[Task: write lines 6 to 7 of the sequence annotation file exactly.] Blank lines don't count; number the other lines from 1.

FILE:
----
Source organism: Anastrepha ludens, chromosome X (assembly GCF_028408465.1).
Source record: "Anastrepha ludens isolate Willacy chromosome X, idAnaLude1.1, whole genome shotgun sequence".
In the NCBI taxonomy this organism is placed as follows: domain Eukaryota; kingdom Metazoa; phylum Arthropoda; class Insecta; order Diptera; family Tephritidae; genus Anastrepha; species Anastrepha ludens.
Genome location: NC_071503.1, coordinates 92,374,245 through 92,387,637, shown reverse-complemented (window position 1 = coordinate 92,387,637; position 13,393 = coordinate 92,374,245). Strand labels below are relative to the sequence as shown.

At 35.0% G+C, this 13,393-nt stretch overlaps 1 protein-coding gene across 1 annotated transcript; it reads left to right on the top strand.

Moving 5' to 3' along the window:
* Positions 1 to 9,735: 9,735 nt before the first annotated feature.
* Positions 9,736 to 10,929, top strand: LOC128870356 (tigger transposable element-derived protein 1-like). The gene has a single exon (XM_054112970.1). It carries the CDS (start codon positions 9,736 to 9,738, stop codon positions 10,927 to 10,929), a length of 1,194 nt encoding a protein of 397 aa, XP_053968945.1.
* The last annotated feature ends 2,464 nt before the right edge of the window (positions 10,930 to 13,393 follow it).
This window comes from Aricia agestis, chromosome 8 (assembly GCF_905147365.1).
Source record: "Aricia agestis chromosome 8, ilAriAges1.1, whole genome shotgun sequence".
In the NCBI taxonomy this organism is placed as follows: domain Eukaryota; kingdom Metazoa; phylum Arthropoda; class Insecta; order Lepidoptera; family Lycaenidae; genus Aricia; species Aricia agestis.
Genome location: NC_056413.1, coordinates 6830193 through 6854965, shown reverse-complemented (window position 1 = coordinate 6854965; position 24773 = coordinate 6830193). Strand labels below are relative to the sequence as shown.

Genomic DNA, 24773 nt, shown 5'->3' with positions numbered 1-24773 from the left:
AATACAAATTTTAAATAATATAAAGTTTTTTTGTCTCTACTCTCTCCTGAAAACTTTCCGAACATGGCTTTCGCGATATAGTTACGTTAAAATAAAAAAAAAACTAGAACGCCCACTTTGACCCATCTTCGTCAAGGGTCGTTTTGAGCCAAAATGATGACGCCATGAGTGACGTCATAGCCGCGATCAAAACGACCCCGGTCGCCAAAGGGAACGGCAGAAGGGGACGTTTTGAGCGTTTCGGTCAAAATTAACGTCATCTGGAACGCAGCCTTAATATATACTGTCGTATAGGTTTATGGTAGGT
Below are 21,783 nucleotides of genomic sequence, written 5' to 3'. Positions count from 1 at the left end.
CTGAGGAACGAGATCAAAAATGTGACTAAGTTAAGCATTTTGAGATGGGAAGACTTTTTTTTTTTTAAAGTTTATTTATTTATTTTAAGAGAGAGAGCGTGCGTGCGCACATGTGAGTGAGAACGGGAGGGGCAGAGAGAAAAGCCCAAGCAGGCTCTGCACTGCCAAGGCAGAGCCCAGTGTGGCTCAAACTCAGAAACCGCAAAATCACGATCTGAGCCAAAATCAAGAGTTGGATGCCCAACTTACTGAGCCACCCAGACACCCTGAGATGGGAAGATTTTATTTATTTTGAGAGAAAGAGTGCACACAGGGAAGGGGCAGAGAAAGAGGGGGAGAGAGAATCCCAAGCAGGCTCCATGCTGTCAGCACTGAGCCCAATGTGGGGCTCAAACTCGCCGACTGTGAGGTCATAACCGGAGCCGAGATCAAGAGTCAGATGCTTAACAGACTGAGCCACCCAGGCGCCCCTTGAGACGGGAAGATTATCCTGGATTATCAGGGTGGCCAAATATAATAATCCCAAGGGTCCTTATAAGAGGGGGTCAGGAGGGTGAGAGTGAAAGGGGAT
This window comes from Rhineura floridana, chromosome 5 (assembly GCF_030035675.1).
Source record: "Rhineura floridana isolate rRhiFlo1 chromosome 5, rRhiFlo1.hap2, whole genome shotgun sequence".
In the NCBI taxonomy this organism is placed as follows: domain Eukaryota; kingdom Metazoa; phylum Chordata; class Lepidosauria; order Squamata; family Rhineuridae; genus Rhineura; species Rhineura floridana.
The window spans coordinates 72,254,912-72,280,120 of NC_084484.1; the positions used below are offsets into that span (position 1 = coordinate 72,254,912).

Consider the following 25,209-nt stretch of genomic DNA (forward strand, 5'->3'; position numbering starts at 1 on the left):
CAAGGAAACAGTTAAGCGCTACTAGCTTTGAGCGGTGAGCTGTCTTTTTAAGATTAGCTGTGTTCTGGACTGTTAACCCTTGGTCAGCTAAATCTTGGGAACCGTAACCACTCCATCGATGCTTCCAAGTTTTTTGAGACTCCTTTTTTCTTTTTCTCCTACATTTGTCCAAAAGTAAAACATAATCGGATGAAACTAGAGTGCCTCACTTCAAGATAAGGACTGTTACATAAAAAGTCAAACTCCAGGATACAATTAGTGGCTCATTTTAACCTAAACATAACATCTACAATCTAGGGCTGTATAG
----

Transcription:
Moving 5' to 3' along the window:
* Positions 1 to 9,735: 9,735 nt before the first annotated feature.